projects, with input from the instructor. Students will learn about the
statistical methods employed by each group. Students in the course will
learn new statistical methods, how to work collaboratively,
how to use R and other software packages, and how to present oral and
written reports.
Prerequisites: Permission of instructor.
Stat 697DS: Statistical Methods for Data Science
This course provides an introduction to the statistical techniques that
are most applicable to data science. Topics include regression,
classification, resampling, linear model selection and regularization,
treebased methods, support vector machines and unsupervised learning.
The course includes a computing component using statistical software.
Prerequisites: Stat 516 or Stat 608 or permission of instructor.
Stat 697L: Categorical Data Analysis
Distribution and inference for binomial and multinomial variables with
contingency tables, generalized linear models, logistic regression for
binary responses, logit models for multiple response categories,
loglinear models, inference for matchedpairs and correlated clustered data.
Prerequisites: Stat 516 and Stat 525 or equivalent (knowledge of
distribution theory, estimation, confidence intervals,
hypothesis testing and multiple linear regression.
Stat 697MV: Applied Multivariate Statistics
This course provides an introduction to the more commonlyused
multivariate statistical methods. Topics include principal component
analysis, factor analysis, clustering, discrimination and classification,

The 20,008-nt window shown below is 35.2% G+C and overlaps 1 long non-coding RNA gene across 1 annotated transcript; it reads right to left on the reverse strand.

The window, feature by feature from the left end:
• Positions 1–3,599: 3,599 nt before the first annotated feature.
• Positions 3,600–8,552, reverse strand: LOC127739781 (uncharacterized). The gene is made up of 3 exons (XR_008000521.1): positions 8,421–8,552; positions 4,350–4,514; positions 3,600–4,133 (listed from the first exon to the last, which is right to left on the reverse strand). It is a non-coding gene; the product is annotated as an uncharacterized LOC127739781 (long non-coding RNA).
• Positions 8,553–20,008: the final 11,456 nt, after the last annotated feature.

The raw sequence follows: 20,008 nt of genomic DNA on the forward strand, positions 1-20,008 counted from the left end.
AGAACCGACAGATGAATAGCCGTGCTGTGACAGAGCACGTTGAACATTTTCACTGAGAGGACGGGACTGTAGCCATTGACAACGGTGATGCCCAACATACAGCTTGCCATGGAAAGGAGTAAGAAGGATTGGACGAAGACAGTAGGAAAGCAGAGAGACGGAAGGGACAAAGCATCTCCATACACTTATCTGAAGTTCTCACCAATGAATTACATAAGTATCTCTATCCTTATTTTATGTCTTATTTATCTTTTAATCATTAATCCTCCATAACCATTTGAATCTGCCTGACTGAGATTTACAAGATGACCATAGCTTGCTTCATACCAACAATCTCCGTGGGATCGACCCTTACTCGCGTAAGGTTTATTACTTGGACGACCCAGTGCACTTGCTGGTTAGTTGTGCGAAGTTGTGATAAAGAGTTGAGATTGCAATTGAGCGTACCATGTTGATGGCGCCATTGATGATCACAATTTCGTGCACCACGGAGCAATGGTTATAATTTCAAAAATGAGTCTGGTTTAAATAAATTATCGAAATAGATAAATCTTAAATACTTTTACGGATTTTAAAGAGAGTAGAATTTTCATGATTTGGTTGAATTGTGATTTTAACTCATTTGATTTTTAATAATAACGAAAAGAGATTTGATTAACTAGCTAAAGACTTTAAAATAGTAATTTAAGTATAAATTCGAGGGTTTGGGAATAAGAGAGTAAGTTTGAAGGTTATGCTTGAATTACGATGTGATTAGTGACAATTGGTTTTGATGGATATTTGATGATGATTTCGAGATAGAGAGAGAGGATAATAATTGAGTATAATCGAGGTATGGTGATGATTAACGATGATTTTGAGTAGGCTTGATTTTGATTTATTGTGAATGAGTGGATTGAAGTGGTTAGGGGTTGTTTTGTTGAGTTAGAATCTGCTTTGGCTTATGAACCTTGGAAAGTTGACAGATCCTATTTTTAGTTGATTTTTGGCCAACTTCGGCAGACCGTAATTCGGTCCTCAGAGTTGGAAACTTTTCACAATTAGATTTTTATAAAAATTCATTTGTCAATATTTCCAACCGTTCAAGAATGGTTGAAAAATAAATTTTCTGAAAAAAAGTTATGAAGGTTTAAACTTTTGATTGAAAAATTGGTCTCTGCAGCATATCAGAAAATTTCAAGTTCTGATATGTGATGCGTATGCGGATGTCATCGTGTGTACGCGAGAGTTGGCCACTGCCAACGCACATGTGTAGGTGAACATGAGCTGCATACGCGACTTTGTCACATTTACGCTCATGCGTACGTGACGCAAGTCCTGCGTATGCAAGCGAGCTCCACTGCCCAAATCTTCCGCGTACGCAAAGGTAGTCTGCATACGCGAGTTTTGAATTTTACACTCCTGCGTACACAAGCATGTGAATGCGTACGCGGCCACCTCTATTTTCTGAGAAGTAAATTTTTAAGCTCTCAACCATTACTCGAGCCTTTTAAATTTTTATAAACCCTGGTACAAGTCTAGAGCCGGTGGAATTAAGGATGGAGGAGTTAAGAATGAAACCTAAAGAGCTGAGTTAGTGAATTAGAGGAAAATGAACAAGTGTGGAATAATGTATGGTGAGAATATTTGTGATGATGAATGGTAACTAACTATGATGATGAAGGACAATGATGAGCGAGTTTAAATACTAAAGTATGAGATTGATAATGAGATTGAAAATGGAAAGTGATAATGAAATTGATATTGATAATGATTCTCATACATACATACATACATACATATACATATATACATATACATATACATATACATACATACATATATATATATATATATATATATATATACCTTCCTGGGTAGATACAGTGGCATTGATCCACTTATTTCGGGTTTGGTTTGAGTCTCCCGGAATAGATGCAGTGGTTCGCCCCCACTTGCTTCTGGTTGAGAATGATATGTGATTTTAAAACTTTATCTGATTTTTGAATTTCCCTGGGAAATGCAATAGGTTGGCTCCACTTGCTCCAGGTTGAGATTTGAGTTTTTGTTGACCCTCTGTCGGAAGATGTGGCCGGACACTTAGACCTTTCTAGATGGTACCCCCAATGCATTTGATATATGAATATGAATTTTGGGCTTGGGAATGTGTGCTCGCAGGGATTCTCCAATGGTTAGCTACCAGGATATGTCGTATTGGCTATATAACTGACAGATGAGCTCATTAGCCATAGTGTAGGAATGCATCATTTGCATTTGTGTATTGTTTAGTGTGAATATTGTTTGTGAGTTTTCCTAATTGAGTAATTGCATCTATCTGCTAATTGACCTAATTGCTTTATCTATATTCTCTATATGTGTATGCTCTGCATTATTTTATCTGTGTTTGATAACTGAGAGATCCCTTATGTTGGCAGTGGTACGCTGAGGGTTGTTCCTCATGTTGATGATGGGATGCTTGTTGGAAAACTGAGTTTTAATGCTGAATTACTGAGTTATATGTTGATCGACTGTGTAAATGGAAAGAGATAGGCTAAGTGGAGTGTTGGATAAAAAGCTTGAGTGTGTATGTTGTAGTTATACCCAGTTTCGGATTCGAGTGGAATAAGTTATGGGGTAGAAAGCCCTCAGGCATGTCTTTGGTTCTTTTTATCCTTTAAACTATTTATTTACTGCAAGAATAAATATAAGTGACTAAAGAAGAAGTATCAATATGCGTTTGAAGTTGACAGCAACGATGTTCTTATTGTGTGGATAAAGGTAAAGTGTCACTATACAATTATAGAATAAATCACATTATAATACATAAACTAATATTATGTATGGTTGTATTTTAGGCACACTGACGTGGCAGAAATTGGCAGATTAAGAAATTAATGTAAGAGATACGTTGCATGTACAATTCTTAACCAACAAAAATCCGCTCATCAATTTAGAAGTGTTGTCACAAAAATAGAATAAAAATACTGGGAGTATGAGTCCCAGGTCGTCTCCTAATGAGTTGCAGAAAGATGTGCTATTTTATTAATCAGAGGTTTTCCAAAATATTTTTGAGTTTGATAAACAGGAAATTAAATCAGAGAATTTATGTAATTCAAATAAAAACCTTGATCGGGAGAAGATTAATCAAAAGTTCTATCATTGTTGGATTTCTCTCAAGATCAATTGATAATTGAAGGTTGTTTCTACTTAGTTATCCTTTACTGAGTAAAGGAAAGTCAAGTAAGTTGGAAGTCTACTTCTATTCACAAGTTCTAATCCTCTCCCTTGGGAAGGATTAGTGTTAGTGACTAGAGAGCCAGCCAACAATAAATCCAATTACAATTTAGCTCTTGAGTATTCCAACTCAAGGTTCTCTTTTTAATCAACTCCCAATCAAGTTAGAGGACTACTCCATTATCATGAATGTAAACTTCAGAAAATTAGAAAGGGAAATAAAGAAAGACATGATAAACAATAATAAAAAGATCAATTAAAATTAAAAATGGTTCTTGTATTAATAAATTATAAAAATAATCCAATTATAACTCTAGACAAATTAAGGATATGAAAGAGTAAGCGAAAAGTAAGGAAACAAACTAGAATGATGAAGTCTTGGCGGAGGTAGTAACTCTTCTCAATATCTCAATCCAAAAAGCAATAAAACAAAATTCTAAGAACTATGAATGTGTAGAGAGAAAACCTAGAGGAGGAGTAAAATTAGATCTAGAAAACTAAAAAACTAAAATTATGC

multivariate analysis of variance (MANOVA), and repeated measures analysis.
The course includes a computing component.
Prerequisites: Stat 516 or Stat 608 or equivalent.
Stat 697TS: Time Series Analysis and Applications
This course will cover several workhorse models for analysis of time
series data. The course will begin with a thorough and careful review of
linear and general linear regression models, with a focus on model
selection and uncertainty quantification. Basic time series concepts
will then be introduced. Having built a strong foundation to work from,
we will delve into several foundational time series models: autoregressive
and vector autoregressive models. We will then introduce the statespace
modeling framework, which generalizes the foundational time series models
and offers greater flexibility.
Prerequisites: Stat 608 or equivalent.
Stat 697V: Data Visualization
The increasing production of descriptive data sets and corresponding
software packages has created a need for data visualization methods for
many application areas. Data visualization allows for informing results and
presenting findings in a structured way. This course provides an
introduction to graphical data analysis and data visualization.
Topics include exploratory data analysis, data cleaning,
examining features of data structures, detecting unusual data patterns,
and determining trends. The course will also introduce methods to choose
specific types of graphics tools and understanding information provided
by graphs.
Prerequisites: Stat 516 or Stat 608 or equivalent.